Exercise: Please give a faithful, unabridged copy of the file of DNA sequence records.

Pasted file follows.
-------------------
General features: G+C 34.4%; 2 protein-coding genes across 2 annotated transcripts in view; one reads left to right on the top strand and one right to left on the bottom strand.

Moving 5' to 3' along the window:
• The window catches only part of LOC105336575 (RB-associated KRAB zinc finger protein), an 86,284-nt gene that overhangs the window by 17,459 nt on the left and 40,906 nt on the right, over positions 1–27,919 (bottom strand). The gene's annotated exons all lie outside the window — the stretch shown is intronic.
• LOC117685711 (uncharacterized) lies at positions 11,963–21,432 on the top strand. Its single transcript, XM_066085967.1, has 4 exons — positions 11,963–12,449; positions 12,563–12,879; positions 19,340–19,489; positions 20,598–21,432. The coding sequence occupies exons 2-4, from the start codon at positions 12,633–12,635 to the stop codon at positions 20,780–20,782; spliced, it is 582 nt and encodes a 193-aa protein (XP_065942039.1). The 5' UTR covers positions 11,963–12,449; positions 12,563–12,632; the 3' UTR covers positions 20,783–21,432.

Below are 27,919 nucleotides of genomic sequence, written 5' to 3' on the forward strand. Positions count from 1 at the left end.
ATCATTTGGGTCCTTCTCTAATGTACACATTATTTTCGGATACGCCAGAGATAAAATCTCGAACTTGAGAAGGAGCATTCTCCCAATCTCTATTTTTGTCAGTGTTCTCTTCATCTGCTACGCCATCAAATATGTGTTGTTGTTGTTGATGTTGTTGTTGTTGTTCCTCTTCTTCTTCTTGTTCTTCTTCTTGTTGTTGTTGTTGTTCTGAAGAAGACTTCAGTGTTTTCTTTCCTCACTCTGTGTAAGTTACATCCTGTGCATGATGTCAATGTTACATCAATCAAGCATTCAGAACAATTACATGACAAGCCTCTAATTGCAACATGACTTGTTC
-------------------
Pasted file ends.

General features: G+C 34.4%; 2 protein-coding genes across 2 annotated transcripts in view; one reads left to right on the top strand and one right to left on the bottom strand.

Moving 5' to 3' along the window:
• The window catches only part of LOC105336575 (RB-associated KRAB zinc finger protein), an 86,284-nt gene that overhangs the window by 17,459 nt on the left and 40,906 nt on the right, over positions 1–27,919 (bottom strand). The gene's annotated exons all lie outside the window — the stretch shown is intronic.
• LOC117685711 (uncharacterized) lies at positions 11,963–21,432 on the top strand. Its single transcript, XM_066085967.1, has 4 exons — positions 11,963–12,449; positions 12,563–12,879; positions 19,340–19,489; positions 20,598–21,432. The coding sequence occupies exons 2-4, from the start codon at positions 12,633–12,635 to the stop codon at positions 20,780–20,782; spliced, it is 582 nt and encodes a 193-aa protein (XP_065942039.1). The 5' UTR covers positions 11,963–12,449; positions 12,563–12,632; the 3' UTR covers positions 20,783–21,432.

Below are 27,919 nucleotides of genomic sequence, written 5' to 3' on the forward strand. Positions count from 1 at the left end.
ATCATTTGGGTCCTTCTCTAATGTACACATTATTTTCGGATACGCCAGAGATAAAATCTCGAACTTGAGAAGGAGCATTCTCCCAATCTCTATTTTTGTCAGTGTTCTCTTCATCTGCTACGCCATCAAATATGTGTTGTTGTTGTTGATGTTGTTGTTGTTGTTCCTCTTCTTCTTCTTGTTCTTCTTCTTGTTGTTGTTGTTGTTCTGAAGAAGACTTCAGTGTTTTCTTTCCTCACTCTGTGTAAGTTACATCCTGTGCATGATGTCAATGTTACATCAATCAAGCATTCAGAACAATTACATGACAAGCCTCTAATTGCAACATGACTTGTTC